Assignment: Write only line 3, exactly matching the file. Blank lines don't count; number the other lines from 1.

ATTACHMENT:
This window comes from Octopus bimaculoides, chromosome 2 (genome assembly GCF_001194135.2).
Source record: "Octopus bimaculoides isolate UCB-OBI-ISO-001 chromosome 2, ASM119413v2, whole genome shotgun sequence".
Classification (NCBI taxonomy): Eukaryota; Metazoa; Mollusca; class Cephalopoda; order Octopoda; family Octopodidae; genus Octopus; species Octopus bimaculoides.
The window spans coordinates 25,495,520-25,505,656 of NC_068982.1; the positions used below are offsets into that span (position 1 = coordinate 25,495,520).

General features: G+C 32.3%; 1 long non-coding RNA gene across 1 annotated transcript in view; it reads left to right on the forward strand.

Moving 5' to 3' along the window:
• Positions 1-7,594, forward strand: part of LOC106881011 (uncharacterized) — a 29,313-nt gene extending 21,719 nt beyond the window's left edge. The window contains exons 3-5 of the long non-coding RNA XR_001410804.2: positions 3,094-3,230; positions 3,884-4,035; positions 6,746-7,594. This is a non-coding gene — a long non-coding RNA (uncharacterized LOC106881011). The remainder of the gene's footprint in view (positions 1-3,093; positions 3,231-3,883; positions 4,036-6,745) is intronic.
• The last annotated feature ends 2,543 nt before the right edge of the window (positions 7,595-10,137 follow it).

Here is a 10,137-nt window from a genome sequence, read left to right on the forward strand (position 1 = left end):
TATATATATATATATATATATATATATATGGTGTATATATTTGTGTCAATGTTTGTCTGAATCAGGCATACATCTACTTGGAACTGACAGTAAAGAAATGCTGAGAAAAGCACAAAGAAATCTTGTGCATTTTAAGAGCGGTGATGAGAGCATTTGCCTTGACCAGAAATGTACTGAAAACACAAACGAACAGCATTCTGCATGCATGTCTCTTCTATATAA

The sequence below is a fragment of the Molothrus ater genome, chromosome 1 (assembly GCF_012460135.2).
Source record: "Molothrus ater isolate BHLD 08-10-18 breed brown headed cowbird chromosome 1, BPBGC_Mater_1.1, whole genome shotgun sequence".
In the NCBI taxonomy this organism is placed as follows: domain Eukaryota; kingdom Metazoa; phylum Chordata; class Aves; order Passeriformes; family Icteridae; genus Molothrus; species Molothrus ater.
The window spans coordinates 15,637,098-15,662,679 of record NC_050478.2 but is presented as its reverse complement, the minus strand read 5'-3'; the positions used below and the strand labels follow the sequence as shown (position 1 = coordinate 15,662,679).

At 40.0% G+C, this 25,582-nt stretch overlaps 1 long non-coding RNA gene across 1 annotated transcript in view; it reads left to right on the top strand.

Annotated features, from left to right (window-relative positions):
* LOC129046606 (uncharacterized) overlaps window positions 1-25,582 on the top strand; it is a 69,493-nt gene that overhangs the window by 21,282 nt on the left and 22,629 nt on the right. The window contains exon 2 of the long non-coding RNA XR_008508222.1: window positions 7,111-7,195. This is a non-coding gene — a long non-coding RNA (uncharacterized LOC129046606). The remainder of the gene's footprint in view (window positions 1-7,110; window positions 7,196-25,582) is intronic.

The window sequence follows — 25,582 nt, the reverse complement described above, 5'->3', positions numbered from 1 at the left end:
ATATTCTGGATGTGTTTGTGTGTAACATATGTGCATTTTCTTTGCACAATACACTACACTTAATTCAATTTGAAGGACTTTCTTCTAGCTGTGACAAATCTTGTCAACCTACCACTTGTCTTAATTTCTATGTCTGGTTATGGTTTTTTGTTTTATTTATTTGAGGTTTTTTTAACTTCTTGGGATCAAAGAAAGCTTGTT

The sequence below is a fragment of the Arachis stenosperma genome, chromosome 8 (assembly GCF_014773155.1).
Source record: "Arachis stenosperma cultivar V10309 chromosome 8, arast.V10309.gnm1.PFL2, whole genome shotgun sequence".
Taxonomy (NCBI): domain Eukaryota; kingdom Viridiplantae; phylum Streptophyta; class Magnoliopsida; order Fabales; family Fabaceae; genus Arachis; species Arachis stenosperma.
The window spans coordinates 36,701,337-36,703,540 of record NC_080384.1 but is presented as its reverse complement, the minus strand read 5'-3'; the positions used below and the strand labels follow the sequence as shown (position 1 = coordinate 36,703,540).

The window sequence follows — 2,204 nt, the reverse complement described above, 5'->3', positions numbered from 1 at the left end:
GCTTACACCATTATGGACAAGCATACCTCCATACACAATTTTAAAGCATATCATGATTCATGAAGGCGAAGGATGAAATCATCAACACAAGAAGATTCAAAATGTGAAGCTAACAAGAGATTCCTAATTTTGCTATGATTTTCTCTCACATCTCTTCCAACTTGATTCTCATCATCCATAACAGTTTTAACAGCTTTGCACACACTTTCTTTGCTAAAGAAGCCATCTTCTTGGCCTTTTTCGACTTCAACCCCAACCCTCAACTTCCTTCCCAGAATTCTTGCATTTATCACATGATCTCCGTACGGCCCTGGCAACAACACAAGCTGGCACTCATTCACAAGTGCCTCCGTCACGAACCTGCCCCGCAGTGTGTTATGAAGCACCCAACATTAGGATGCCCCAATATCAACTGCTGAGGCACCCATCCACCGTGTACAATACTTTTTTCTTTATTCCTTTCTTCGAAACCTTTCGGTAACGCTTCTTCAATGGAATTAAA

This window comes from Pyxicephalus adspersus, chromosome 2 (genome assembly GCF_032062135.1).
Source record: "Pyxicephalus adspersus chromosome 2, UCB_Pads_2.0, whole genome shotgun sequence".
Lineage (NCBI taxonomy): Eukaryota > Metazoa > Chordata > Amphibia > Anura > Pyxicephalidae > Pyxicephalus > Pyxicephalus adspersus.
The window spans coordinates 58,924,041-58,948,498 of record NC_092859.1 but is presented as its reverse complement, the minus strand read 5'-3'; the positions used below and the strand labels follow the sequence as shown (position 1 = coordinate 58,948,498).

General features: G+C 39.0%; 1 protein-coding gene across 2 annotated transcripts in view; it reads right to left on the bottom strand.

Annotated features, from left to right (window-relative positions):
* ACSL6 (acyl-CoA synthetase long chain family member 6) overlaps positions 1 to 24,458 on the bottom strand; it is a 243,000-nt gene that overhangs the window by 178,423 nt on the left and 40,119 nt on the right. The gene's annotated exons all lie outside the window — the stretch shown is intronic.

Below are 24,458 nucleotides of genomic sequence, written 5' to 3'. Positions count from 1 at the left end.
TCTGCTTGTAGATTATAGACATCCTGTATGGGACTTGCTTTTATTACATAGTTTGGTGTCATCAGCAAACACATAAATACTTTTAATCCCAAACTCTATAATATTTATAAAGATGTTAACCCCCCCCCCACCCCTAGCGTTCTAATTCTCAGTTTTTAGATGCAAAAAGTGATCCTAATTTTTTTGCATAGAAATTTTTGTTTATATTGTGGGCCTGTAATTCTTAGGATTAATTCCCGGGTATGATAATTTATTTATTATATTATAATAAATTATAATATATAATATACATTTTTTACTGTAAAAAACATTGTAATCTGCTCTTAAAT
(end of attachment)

Classification (NCBI taxonomy): Eukaryota; Metazoa; Mollusca; class Cephalopoda; order Octopoda; family Octopodidae; genus Octopus; species Octopus bimaculoides.